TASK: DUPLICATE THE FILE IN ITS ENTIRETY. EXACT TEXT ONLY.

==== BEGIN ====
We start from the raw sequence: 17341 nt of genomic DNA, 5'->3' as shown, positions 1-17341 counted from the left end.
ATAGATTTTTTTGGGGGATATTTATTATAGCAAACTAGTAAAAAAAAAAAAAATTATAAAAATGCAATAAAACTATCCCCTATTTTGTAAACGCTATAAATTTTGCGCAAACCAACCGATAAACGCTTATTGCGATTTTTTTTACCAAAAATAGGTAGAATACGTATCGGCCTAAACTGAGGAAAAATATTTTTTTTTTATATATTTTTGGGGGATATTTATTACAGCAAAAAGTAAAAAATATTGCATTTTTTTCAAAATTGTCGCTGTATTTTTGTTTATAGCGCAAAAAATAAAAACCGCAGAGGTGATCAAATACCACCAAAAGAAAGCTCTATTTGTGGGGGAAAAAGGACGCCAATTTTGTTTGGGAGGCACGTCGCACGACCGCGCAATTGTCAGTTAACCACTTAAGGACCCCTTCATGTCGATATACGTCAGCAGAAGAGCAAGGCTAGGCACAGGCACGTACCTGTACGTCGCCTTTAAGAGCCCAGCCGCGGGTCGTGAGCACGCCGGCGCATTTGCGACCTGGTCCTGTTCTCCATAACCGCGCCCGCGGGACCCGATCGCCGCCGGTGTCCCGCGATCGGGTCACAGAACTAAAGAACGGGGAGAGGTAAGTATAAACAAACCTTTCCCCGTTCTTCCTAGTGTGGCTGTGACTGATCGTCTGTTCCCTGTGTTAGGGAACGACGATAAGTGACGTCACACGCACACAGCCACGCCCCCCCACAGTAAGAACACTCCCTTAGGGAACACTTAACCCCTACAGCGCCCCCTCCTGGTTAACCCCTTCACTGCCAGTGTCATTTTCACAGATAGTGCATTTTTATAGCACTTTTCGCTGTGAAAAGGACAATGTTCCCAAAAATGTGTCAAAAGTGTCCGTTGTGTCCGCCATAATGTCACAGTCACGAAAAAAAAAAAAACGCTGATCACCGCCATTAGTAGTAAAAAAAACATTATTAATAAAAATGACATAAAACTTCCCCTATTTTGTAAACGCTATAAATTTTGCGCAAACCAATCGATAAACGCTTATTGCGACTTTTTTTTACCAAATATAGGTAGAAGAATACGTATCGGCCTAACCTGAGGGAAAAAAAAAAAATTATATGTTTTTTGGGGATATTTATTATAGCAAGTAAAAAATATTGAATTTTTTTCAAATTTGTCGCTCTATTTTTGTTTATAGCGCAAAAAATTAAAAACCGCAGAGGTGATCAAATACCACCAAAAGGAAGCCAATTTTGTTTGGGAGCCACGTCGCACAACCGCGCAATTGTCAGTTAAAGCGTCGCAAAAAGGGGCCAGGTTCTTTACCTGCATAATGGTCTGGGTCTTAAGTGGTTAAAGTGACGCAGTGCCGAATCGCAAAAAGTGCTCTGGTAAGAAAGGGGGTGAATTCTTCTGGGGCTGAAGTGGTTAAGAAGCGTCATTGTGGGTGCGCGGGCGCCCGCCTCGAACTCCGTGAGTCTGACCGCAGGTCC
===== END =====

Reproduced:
We start from the raw sequence: 17341 nt of genomic DNA, 5'->3' as shown, positions 1-17341 counted from the left end.
ATAGATTTTTTTGGGGGATATTTATTATAGCAAACTAGTAAAAAAAAAAAAAATTATAAAAATGCAATAAAACTATCCCCTATTTTGTAAACGCTATAAATTTTGCGCAAACCAACCGATAAACGCTTATTGCGATTTTTTTTACCAAAAATAGGTAGAATACGTATCGGCCTAAACTGAGGAAAAATATTTTTTTTTTATATATTTTTGGGGGATATTTATTACAGCAAAAAGTAAAAAATATTGCATTTTTTTCAAAATTGTCGCTGTATTTTTGTTTATAGCGCAAAAAATAAAAACCGCAGAGGTGATCAAATACCACCAAAAGAAAGCTCTATTTGTGGGGGAAAAAGGACGCCAATTTTGTTTGGGAGGCACGTCGCACGACCGCGCAATTGTCAGTTAACCACTTAAGGACCCCTTCATGTCGATATACGTCAGCAGAAGAGCAAGGCTAGGCACAGGCACGTACCTGTACGTCGCCTTTAAGAGCCCAGCCGCGGGTCGTGAGCACGCCGGCGCATTTGCGACCTGGTCCTGTTCTCCATAACCGCGCCCGCGGGACCCGATCGCCGCCGGTGTCCCGCGATCGGGTCACAGAACTAAAGAACGGGGAGAGGTAAGTATAAACAAACCTTTCCCCGTTCTTCCTAGTGTGGCTGTGACTGATCGTCTGTTCCCTGTGTTAGGGAACGACGATAAGTGACGTCACACGCACACAGCCACGCCCCCCCACAGTAAGAACACTCCCTTAGGGAACACTTAACCCCTACAGCGCCCCCTCCTGGTTAACCCCTTCACTGCCAGTGTCATTTTCACAGATAGTGCATTTTTATAGCACTTTTCGCTGTGAAAAGGACAATGTTCCCAAAAATGTGTCAAAAGTGTCCGTTGTGTCCGCCATAATGTCACAGTCACGAAAAAAAAAAAAACGCTGATCACCGCCATTAGTAGTAAAAAAAACATTATTAATAAAAATGACATAAAACTTCCCCTATTTTGTAAACGCTATAAATTTTGCGCAAACCAATCGATAAACGCTTATTGCGACTTTTTTTTACCAAATATAGGTAGAAGAATACGTATCGGCCTAACCTGAGGGAAAAAAAAAAAATTATATGTTTTTTGGGGATATTTATTATAGCAAGTAAAAAATATTGAATTTTTTTCAAATTTGTCGCTCTATTTTTGTTTATAGCGCAAAAAATTAAAAACCGCAGAGGTGATCAAATACCACCAAAAGGAAGCCAATTTTGTTTGGGAGCCACGTCGCACAACCGCGCAATTGTCAGTTAAAGCGTCGCAAAAAGGGGCCAGGTTCTTTACCTGCATAATGGTCTGGGTCTTAAGTGGTTAAAGTGACGCAGTGCCGAATCGCAAAAAGTGCTCTGGTAAGAAAGGGGGTGAATTCTTCTGGGGCTGAAGTGGTTAAGAAGCGTCATTGTGGGTGCGCGGGCGCCCGCCTCGAACTCCGTGAGTCTGACCGCAGGTCC